Eleanor - who is the third oldest of my five granddaughters but also, coincidentally, the third youngest - is worried about the state of my kettle. It is in desperate need of de-scaling, she informs me, and she and The
Boyfriend (aka Nathan) are just the people to carry out this delicate operation.
No sooner has the diagnosis been reached, the two of them are off down to the
local hardware shop in The Strand to invest in a packet of Multi Purpose Descaler (no fewer than five sachets for just £2.99). This will not only effectively remove limescale from my kettle, but also from my washing machine, my dishwasher, my coffee
machine, my shower head and my iron. It’s a miracle. No, not the existence of a product of such magic proportions but the fact that I have reached such a Great Age without recognising the Importance of Descaling.
It was the second time my lovely visitors had taken themselves down to The Strand. Their first sortie was to the local chippy to but our fish and chip lunch. The weather was so dreadful that Mr B had
insisted they borrow his massive golf umbrella to shelter them on their way. I, for my part, had tried to offer them cash to pay for our food but this (unlike the offer of the umbrella) was stoutly refused. “Think of all the pantomimes you’ve paid
for us to see!” was our granddaughter’s reasoning. I couldn't think of an adequate response...
After our delicious lunch, we set to the serious business
of decorating the Christmas tree, which was, after all, the main purpose for the visit. Eleanor reminded me how much she and her sister Katie used to enjoy the moment when their Grandad (known to you all as Mr B) would retrieve the tree, in its large cardboard
box, from the loft then send it sliding precariously down the stairs to arrive in the hallway where they would be waiting for it.
Today, in the interests
of Easier Tree Retrieval, I no longer store the tree away in its box after Christmas but pack the twiggy branches in large supermarket shopping bags which can be hauled out of the loft more easily. If Eleanor was a little disappointed, she was careful not
to show it.
First task was to sort out the branches according to their length, as indicated by coloured stripes on each branch, before slotting the branches into
the tree trunk. As always there were two branches which didn’t seem to fit anywhere but, this being par for the course, I assured the two Tree Surgeons that this was no big deal. Next came the looping of tree lights around the tree, trying to ensure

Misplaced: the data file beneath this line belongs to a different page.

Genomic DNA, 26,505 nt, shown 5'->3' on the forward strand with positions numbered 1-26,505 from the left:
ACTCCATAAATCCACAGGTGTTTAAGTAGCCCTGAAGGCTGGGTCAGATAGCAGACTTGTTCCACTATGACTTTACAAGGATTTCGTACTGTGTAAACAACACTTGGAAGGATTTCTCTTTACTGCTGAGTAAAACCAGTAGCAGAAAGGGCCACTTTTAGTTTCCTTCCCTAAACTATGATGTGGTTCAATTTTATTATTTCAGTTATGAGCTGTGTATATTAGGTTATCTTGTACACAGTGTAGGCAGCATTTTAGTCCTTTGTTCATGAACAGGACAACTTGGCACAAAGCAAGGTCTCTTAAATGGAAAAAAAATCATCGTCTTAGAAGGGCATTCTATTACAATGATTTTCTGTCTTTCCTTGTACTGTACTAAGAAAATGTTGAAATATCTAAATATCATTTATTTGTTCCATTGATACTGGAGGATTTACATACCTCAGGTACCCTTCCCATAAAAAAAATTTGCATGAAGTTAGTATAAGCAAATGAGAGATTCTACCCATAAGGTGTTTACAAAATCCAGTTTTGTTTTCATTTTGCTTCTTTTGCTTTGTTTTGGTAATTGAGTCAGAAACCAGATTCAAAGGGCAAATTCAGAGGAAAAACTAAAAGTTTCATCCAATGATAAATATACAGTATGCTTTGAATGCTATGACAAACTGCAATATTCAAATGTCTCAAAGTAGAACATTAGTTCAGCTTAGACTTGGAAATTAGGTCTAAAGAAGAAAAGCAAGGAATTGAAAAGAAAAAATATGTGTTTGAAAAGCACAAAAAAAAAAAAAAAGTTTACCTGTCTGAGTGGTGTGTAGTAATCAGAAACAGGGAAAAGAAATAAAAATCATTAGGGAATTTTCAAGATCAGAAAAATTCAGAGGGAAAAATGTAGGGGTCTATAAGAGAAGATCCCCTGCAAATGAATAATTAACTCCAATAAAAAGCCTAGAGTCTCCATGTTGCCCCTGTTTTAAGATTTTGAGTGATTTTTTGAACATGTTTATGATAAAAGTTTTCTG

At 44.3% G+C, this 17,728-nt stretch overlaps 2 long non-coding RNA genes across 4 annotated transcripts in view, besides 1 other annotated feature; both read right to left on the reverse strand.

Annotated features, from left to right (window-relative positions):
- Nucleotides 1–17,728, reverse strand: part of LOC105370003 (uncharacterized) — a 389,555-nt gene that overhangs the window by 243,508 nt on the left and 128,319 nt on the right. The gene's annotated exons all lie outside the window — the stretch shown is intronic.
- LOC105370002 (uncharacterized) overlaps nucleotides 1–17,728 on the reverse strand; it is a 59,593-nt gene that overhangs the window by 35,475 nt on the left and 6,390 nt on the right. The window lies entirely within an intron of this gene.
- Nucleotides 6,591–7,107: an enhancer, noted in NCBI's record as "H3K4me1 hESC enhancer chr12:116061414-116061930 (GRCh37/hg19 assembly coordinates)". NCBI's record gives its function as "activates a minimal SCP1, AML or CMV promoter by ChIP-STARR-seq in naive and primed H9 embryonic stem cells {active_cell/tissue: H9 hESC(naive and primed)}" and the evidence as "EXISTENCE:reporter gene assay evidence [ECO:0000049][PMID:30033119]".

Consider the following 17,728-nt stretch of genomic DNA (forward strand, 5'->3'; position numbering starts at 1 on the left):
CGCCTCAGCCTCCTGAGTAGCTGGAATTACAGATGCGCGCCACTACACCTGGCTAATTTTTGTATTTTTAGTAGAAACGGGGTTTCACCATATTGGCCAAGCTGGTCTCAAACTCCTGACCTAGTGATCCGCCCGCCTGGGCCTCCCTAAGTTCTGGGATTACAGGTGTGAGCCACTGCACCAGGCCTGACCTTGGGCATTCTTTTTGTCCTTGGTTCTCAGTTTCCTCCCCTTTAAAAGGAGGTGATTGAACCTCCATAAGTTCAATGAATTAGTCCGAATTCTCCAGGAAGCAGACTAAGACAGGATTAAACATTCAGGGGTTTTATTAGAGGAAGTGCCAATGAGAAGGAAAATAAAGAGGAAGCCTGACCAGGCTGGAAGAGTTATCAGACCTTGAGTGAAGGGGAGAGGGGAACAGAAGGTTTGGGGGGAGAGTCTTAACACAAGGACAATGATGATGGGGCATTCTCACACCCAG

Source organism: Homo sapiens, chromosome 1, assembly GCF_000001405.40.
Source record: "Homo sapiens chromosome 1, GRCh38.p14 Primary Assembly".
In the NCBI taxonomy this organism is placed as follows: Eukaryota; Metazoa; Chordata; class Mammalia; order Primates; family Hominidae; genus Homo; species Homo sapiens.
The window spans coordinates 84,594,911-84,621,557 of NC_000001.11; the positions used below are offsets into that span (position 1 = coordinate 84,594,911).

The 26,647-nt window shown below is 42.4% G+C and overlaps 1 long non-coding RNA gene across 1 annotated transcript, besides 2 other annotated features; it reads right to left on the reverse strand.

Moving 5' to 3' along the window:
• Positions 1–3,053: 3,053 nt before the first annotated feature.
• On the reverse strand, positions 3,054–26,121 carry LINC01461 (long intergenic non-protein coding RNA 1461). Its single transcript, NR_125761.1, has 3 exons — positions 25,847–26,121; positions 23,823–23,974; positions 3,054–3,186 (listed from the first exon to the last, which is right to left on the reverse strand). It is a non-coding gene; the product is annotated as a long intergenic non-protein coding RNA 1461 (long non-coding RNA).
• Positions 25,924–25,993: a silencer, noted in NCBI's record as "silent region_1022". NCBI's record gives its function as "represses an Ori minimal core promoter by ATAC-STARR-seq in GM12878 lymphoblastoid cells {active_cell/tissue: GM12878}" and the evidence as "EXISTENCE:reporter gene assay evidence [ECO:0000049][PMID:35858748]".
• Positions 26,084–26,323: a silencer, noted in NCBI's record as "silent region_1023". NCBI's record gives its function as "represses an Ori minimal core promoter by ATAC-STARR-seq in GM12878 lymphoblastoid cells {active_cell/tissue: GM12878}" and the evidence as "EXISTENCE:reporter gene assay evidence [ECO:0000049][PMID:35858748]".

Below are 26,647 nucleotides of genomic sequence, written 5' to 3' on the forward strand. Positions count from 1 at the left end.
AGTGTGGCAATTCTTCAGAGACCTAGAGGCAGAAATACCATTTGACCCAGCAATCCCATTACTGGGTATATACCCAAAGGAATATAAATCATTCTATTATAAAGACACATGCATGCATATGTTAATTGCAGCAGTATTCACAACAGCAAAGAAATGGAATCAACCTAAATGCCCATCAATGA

a Good Dispersal Of Lights. This used to be Mr B’s job in the Olden Days but he seemed content to watch our visitors take over. It was fortunate, indeed, that the Switching On passed without incident.
Eleanor admired the box within which all the tree ornaments were stored. My task was to unwrap each decoration and explain from whence it came. Here’s the bauble marking Faris the Racal’s first Christmas, decorated
with his footprints. It’s the largest of all my decorations so I advise careful placement to ensure it stays firmly on its branch. Here are the beautiful wooden decorations from Bethlehem, gifted me by the Middle of the Darling Daughters following her
trip to the Holy Land many moons ago - and the pastry shapes made and decorated by grandchildren Jack and Hazel back in 2005 and Jack’s reindeer, amd destined to top the tree as always. Not forgetting several of my more recent Christmas crafty efforts
including the latest - my Scary Angel. If there’s a theme to my 2019 Christmas tree it is probably “Anything Goes”!
Once the tree is decorated,
Nathan (under mostly helpful advice from Eleanor) turns his hand to pinning up more strings for all the greetings cards gathering on my dining room table - after which they cast around for something else which needs attention before alighting on my kettle...
“You wouldn’t be my Nanni if you didn’t come to wave me off!” says Eleanor, as I pull on my coat and shoes to follow them out to the car. They leave
behind a twinkling Christmas tree, strings of greetings cards, a shiny kettle - and an overwhelming feeling of being much beloved.
It was my mum who was the poetry
lover in our family - but my dear Dad had one favourite poem which sums up exactly how I feel:
“Come in the evening or come in the morning.
Come when expected, or come without warning.
Only - come!”
How grateful I am that they